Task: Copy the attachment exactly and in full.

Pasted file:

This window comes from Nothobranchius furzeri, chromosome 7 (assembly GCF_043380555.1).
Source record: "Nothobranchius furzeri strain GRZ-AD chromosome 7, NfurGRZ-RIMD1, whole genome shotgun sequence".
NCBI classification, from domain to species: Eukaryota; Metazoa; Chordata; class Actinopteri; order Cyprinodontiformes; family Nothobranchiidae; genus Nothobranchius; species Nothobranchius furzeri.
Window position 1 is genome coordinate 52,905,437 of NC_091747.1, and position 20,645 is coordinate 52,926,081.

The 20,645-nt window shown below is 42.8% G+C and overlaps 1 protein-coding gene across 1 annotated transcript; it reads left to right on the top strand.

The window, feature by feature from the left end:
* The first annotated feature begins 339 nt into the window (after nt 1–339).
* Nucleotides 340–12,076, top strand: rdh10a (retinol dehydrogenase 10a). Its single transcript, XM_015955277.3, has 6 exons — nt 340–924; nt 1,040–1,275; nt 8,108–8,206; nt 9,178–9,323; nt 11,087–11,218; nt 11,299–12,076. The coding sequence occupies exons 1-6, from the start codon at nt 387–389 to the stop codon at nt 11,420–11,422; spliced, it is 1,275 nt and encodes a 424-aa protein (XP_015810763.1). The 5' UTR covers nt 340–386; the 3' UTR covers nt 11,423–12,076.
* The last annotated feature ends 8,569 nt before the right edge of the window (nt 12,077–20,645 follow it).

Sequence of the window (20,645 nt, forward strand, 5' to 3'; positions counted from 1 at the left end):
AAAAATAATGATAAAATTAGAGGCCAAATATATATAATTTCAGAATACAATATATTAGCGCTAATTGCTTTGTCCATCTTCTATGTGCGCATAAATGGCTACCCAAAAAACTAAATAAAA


This window comes from Nothobranchius furzeri, chromosome 7 (assembly GCF_043380555.1).
Source record: "Nothobranchius furzeri strain GRZ-AD chromosome 7, NfurGRZ-RIMD1, whole genome shotgun sequence".
NCBI classification, from domain to species: Eukaryota; Metazoa; Chordata; class Actinopteri; order Cyprinodontiformes; family Nothobranchiidae; genus Nothobranchius; species Nothobranchius furzeri.
Window position 1 is genome coordinate 52,905,437 of NC_091747.1, and position 20,645 is coordinate 52,926,081.

The 20,645-nt window shown below is 42.8% G+C and overlaps 1 protein-coding gene across 1 annotated transcript; it reads left to right on the top strand.

The window, feature by feature from the left end:
* The first annotated feature begins 339 nt into the window (after nt 1–339).
* Nucleotides 340–12,076, top strand: rdh10a (retinol dehydrogenase 10a). Its single transcript, XM_015955277.3, has 6 exons — nt 340–924; nt 1,040–1,275; nt 8,108–8,206; nt 9,178–9,323; nt 11,087–11,218; nt 11,299–12,076. The coding sequence occupies exons 1-6, from the start codon at nt 387–389 to the stop codon at nt 11,420–11,422; spliced, it is 1,275 nt and encodes a 424-aa protein (XP_015810763.1). The 5' UTR covers nt 340–386; the 3' UTR covers nt 11,423–12,076.
* The last annotated feature ends 8,569 nt before the right edge of the window (nt 12,077–20,645 follow it).

Sequence of the window (20,645 nt, forward strand, 5' to 3'; positions counted from 1 at the left end):
AAAAATAATGATAAAATTAGAGGCCAAATATATATAATTTCAGAATACAATATATTAGCGCTAATTGCTTTGTCCATCTTCTATGTGCGCATAAATGGCTACCCAAAAAACTAAATAAAA